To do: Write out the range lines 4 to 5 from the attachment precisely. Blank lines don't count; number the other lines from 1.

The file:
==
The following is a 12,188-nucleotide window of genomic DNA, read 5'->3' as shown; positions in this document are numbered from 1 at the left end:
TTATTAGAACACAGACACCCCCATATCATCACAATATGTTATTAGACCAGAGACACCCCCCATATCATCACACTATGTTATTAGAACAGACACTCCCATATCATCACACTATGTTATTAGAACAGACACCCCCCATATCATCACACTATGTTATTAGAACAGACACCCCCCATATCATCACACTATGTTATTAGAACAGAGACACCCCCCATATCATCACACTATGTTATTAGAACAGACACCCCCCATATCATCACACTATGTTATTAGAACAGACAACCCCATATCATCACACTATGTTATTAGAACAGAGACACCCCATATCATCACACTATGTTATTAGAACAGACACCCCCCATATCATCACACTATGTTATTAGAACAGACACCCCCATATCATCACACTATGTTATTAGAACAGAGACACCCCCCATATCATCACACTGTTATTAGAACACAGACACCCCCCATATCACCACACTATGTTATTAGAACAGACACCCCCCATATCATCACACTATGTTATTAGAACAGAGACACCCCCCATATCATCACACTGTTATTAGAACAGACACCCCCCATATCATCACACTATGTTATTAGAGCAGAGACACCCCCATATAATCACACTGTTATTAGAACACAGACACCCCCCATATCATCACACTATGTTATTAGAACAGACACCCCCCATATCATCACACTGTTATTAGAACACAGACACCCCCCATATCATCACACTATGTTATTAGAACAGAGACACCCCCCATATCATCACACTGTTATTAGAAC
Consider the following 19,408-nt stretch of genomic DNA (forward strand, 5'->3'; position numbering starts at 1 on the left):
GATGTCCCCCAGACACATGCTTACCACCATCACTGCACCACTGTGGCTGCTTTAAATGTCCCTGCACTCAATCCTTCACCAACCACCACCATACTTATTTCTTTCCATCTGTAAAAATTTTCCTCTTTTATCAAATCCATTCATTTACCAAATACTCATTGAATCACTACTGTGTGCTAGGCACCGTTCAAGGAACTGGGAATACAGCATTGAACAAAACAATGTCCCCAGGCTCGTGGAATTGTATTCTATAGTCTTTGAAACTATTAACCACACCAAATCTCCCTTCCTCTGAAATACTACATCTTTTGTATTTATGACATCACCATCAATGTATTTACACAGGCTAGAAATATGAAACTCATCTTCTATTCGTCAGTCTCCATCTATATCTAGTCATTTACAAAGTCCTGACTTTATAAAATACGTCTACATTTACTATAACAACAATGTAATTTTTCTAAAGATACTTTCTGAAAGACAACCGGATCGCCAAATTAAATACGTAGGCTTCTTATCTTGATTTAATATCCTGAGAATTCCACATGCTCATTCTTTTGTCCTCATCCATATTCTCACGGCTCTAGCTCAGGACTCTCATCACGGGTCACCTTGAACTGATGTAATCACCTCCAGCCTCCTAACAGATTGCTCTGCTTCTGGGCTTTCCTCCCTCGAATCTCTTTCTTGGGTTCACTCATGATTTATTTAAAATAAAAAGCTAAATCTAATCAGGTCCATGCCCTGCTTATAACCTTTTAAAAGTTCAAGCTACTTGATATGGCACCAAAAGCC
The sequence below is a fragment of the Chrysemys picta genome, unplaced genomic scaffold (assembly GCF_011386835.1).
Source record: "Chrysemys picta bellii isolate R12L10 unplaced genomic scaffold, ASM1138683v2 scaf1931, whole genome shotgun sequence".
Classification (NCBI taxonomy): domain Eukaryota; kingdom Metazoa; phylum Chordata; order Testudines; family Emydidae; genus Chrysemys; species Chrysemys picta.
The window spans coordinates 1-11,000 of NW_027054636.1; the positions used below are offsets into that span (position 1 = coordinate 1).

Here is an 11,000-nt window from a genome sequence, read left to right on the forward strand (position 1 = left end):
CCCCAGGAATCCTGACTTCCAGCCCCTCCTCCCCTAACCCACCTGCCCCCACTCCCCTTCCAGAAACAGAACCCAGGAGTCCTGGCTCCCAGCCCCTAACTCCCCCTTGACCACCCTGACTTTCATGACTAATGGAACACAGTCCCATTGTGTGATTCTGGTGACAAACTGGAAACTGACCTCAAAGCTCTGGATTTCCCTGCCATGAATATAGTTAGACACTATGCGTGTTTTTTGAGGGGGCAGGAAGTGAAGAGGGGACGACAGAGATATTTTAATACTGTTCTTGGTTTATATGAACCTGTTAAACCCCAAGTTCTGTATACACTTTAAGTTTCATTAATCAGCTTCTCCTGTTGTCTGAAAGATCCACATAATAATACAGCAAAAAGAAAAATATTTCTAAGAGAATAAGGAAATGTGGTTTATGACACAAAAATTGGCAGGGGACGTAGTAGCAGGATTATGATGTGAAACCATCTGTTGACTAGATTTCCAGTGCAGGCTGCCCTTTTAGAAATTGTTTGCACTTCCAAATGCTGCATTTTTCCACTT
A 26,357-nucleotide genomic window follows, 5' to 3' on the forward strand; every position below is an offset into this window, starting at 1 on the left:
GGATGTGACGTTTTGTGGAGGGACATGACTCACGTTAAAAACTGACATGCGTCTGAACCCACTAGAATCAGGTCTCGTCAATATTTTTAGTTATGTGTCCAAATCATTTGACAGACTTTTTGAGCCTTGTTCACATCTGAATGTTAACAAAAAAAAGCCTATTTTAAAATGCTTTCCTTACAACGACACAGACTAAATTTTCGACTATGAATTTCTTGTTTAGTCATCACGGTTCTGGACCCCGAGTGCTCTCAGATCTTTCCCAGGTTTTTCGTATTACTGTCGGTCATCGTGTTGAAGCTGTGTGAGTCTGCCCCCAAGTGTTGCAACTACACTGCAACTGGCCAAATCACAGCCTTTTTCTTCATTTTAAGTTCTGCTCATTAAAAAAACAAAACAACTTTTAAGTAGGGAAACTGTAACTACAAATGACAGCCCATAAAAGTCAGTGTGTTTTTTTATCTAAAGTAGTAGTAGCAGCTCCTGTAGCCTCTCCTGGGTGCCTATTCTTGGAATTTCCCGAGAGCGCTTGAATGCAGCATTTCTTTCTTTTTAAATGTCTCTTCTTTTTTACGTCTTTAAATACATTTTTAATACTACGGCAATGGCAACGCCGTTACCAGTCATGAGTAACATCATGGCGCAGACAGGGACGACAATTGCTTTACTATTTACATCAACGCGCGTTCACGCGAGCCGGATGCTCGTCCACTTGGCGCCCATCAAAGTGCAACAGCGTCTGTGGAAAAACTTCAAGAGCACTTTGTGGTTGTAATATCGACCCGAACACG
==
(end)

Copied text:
GATGTCCCCCAGACACATGCTTACCACCATCACTGCACCACTGTGGCTGCTTTAAATGTCCCTGCACTCAATCCTTCACCAACCACCACCATACTTATTTCTTTCCATCTGTAAAAATTTTCCTCTTTTATCAAATCCATTCATTTACCAAATACTCATTGAATCACTACTGTGTGCTAGGCACCGTTCAAGGAACTGGGAATACAGCATTGAACAAAACAATGTCCCCAGGCTCGTGGAATTGTATTCTATAGTCTTTGAAACTATTAACCACACCAAATCTCCCTTCCTCTGAAATACTACATCTTTTGTATTTATGACATCACCATCAATGTATTTACACAGGCTAGAAATATGAAACTCATCTTCTATTCGTCAGTCTCCATCTATATCTAGTCATTTACAAAGTCCTGACTTTATAAAATACGTCTACATTTACTATAACAACAATGTAATTTTTCTAAAGATACTTTCTGAAAGACAACCGGATCGCCAAATTAAATACGTAGGCTTCTTATCTTGATTTAATATCCTGAGAATTCCACATGCTCATTCTTTTGTCCTCATCCATATTCTCACGGCTCTAGCTCAGGACTCTCATCACGGGTCACCTTGAACTGATGTAATCACCTCCAGCCTCCTAACAGATTGCTCTGCTTCTGGGCTTTCCTCCCTCGAATCTCTTTCTTGGGTTCACTCATGATTTATTTAAAATAAAAAGCTAAATCTAATCAGGTCCATGCCCTGCTTATAACCTTTTAAAAGTTCAAGCTACTTGATATGGCACCAAAAGCC
The sequence below is a fragment of the Chrysemys picta genome, unplaced genomic scaffold (assembly GCF_011386835.1).